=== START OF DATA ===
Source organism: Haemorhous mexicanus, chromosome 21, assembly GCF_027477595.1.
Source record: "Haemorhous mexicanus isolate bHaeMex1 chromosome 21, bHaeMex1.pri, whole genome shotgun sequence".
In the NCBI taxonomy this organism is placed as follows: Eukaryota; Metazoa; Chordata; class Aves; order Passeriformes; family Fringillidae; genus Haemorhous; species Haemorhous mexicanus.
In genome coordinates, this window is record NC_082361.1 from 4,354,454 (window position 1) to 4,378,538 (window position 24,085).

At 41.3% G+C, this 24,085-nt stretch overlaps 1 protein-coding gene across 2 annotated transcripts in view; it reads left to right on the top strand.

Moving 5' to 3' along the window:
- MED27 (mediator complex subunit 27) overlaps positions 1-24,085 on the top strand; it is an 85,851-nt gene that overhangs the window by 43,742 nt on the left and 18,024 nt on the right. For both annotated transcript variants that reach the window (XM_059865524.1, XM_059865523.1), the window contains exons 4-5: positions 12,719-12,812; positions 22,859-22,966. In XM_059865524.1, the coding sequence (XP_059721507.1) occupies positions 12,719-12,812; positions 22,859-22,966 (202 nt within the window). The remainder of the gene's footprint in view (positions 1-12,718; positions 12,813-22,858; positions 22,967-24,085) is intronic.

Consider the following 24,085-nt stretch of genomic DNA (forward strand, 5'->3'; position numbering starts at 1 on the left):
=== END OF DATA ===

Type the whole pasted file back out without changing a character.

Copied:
Source organism: Haemorhous mexicanus, chromosome 21, assembly GCF_027477595.1.
Source record: "Haemorhous mexicanus isolate bHaeMex1 chromosome 21, bHaeMex1.pri, whole genome shotgun sequence".
In the NCBI taxonomy this organism is placed as follows: Eukaryota; Metazoa; Chordata; class Aves; order Passeriformes; family Fringillidae; genus Haemorhous; species Haemorhous mexicanus.
In genome coordinates, this window is record NC_082361.1 from 4,354,454 (window position 1) to 4,378,538 (window position 24,085).

At 41.3% G+C, this 24,085-nt stretch overlaps 1 protein-coding gene across 2 annotated transcripts in view; it reads left to right on the top strand.

Moving 5' to 3' along the window:
- MED27 (mediator complex subunit 27) overlaps positions 1-24,085 on the top strand; it is an 85,851-nt gene that overhangs the window by 43,742 nt on the left and 18,024 nt on the right. For both annotated transcript variants that reach the window (XM_059865524.1, XM_059865523.1), the window contains exons 4-5: positions 12,719-12,812; positions 22,859-22,966. In XM_059865524.1, the coding sequence (XP_059721507.1) occupies positions 12,719-12,812; positions 22,859-22,966 (202 nt within the window). The remainder of the gene's footprint in view (positions 1-12,718; positions 12,813-22,858; positions 22,967-24,085) is intronic.

Consider the following 24,085-nt stretch of genomic DNA (forward strand, 5'->3'; position numbering starts at 1 on the left):